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Hemant Sreekumar on Being One of India’s Earliest Noise Artists

The New Delhi-bred, Bengaluru-based producer tells us how he went from electric bass to coding and using algorithms in the span of two decades

Anurag Tagat May 28, 2018

Hemant Sreekumar. Photo: Rana Ghose

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As a child, Hemant Sreekumar took pleasure in destroying toys and eventually, from the mid-Nineties, magnetic tapes, radio transistors, tape machines, “super de-tuned bass guitar” and amplifiers, among other things. He tells me something you’d probably never hear from an artist. “Not having any formal musical background, of course, was vastly helpful – since I could approach acoustics as a standalone physical phenomena – and didn’t have to honor Western/Indian systems of scale, harmony and taste.”

For about nine years – between 1994 and 2003 – Sreekumar took apart old, unused cassettes of devotional albums as well as other tools and paraphernalia. He played bass from 1997 onwards, while he was studying art history in Vadodara, which he calls “the breakthrough mind- expanding instrument.” He had recently pored over profiles of experimental artists such as UK’s Throbbing Gristle and Germany’s industrial/noise act Einstürzende Neubauten in a second-hand 1995 issue of Guitar World magazine, which “left a very vivid impression.” Sreekumar took to the de-tuned bass sound to explore “drone-based soundscapes and machinic percussion.” He added to that his explorations in radio static, white noise textures and even bird and insect sounds. “My uncle was an ornithologist and I picked up a keen listening habit of insect and bird sounds from,” he says. Unlike his uncle, Sreekumar wasn’t too excited about identifying them, but more into “the acoustic properties of the sharp rises and falls or the sustained drone of these creatures.”

Understandably, none of Sreekumar’s work found its way into a club setting at any point. The first opportunities to showcase his sound came with performance artists, who were “most open to the totally abstract renderings of contemporary art,” according to him. New Delhi-based Amitesh Grover’s modern theater piece Ritual Oppari Mourning featured sound by Sreekumar in Fribourg, Switzerland, and later on, curator Shazeb Sheikh called on him for the Blackout Festival in Basel in 2012. He recalls a performance called We Need to Find God from last year’s Power Station of Art event in Shanghai. “That performance had a Hindi and Urdu poetry recitation by Bhagwati Prasad with very slow percussion and a soundscape of raw signals.”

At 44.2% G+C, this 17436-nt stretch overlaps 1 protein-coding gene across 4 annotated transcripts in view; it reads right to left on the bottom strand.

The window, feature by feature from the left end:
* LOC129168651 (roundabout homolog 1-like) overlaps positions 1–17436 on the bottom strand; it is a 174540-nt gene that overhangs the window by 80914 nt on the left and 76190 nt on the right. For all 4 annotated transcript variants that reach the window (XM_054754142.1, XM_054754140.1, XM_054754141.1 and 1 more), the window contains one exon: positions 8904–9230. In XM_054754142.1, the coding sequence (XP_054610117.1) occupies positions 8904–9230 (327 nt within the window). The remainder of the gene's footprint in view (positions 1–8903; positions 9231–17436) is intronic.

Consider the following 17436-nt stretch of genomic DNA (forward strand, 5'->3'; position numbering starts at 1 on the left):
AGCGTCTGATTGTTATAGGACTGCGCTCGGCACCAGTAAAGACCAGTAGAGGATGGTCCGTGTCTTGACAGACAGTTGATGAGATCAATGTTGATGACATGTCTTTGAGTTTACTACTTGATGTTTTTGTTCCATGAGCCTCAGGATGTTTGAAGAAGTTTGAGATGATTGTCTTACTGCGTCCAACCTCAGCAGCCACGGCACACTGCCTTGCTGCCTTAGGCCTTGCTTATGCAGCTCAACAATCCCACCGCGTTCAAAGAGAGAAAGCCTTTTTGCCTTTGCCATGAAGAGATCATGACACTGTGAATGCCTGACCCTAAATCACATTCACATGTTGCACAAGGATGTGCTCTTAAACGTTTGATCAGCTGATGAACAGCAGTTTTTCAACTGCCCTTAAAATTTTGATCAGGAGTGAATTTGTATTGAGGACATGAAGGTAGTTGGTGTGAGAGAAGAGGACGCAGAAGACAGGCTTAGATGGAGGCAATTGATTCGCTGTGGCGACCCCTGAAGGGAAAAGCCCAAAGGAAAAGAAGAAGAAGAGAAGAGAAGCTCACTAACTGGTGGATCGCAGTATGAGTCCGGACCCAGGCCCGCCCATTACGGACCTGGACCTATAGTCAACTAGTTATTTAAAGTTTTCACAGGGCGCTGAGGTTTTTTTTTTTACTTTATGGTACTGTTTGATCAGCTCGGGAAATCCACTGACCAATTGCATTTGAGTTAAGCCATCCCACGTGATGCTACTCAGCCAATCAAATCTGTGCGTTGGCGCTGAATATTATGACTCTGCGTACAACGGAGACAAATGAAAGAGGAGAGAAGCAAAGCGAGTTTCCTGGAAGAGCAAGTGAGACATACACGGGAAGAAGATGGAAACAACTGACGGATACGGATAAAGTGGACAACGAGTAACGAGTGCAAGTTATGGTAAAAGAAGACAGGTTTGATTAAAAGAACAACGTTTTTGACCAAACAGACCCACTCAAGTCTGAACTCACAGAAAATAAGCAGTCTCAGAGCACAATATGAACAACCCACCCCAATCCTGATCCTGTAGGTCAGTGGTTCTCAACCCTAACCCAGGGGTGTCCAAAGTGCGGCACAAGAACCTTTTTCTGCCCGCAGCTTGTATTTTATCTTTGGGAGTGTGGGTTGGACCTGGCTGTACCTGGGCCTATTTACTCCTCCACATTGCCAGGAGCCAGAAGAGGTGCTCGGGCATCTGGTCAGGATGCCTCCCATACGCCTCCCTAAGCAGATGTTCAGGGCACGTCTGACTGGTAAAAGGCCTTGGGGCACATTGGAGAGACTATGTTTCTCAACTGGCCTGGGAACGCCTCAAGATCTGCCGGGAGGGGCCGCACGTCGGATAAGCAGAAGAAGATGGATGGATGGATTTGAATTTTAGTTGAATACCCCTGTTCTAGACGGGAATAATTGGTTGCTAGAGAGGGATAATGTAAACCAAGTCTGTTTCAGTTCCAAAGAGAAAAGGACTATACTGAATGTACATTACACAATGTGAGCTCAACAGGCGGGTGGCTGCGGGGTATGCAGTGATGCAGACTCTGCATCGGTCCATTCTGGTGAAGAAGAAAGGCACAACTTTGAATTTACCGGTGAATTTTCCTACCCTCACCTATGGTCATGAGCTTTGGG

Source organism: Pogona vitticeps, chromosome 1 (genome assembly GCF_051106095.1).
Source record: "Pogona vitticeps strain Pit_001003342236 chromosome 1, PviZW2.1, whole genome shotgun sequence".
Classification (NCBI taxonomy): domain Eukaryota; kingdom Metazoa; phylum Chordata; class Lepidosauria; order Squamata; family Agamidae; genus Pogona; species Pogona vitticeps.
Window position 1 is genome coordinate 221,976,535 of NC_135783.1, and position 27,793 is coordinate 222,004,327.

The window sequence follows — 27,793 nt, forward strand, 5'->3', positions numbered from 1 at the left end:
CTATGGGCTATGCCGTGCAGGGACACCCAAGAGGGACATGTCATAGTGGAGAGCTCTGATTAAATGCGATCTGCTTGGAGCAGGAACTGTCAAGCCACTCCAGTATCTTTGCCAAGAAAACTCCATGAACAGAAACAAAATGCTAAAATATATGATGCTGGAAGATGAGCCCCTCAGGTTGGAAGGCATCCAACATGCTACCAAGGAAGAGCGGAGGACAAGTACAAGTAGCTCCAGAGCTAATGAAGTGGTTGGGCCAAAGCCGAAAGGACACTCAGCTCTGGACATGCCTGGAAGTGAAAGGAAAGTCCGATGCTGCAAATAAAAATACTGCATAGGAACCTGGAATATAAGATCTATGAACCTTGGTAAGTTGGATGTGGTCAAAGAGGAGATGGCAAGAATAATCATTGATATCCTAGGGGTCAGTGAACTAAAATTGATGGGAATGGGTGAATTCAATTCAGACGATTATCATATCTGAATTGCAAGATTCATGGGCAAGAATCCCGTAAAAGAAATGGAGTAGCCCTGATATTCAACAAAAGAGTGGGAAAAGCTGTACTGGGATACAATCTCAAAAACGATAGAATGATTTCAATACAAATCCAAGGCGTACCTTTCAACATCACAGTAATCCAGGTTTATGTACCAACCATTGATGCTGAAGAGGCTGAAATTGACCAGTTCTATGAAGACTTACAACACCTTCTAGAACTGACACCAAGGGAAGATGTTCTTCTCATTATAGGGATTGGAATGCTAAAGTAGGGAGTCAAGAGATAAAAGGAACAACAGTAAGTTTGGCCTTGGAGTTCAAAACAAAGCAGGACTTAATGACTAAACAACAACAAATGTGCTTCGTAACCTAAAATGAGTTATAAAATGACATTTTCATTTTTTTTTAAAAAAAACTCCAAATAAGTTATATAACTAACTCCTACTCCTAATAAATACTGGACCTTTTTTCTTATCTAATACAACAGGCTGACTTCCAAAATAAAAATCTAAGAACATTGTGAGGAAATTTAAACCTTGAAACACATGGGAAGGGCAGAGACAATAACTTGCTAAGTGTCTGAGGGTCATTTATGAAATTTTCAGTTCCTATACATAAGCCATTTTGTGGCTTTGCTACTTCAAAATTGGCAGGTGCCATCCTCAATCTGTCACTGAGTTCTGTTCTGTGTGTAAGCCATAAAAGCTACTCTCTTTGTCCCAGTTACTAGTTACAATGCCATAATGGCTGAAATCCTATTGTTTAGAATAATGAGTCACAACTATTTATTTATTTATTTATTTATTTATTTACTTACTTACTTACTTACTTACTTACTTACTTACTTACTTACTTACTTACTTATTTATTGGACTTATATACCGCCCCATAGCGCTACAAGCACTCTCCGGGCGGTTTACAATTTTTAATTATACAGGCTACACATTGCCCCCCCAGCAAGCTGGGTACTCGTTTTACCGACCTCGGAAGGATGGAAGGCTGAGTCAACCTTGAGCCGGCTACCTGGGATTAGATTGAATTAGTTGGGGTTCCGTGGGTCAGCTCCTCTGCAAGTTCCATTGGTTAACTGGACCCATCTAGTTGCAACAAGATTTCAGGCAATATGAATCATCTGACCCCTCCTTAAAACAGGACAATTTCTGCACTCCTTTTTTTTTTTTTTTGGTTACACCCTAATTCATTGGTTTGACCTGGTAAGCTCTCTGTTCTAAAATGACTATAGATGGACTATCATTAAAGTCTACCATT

Of course, things have changed around. In the last three years. Artist and event company REProduce Artists have regularly called on Sreekumar (as well as fellow noise and experimental sound artists such as Bengaluru’s frontrunners Indian Sonic Research Organization, Leh-born artist SISTER, New Delhi’s Jamblu and more) for their Listening Room gig series, as both organizer and artist. Last month, Sreekumar found a place on underground metal series Trendslaughter Fest’s lineup alongside black metal and death metal bands in Bengaluru. “Both power noise and metal are thematically obsessed with the dark side of civilization,” he says when asked about the common ground between his work and everyone else at Trendslaughter.  He throws in words like “religious mind control,” “insanity,” “violence” and “torture” as connecting points.

Hear a live version of “Techie Commits Suicide”

That’s certainly what anyone experiencing Sreekumar’s live set would associate his harsh power noise and sound art with as well. It’s intentionally uncomfortable to hear and watch – even with the imposing holograph-like visuals of crosses, pentagrams and more. While working at New Delhi-based contemporary art non-profit Khoj, Hemant briefly spent time with the more modern digital audio workstations but got bored of the “track view-based studio simulation” and turned to code and algorithms for sound.

Divided By Zero, his first album comprising three pieces, was released in March. Compositions such as “Post Industrial Lunar Worship,” “Divided By Zero” and “Techie Commits Suicide” have all previously been performed and released in some form or the other, but never in its original form. Composed on the Pure Data environment, Hemant calls his creative palette “very frugal.” He adds, “There is only a basic sine wave generator and a white noise generator – the rest is a series of filters working on these signals. Artistically it’s very sculptural and explores various inherently machinic sounds.”

To put out an album, Sreekumar adhered to some rules of music publishing, these works of code and data became tracks with a stipulated length that could now be stored media, were given titles and accompanied by a visual aid, one that may be understood as album art. He says quite straightforwardly, “The album format was a pretty efficient method to archive the work from these years.” Canadian imprint Lead Lozenges even took on releasing it on tape, in something that’s as close as it gets to a full circle moment. He says, “I was pretty overjoyed to explore this medium after over 15 years.”

Explore ‘Divided By Zero’ here

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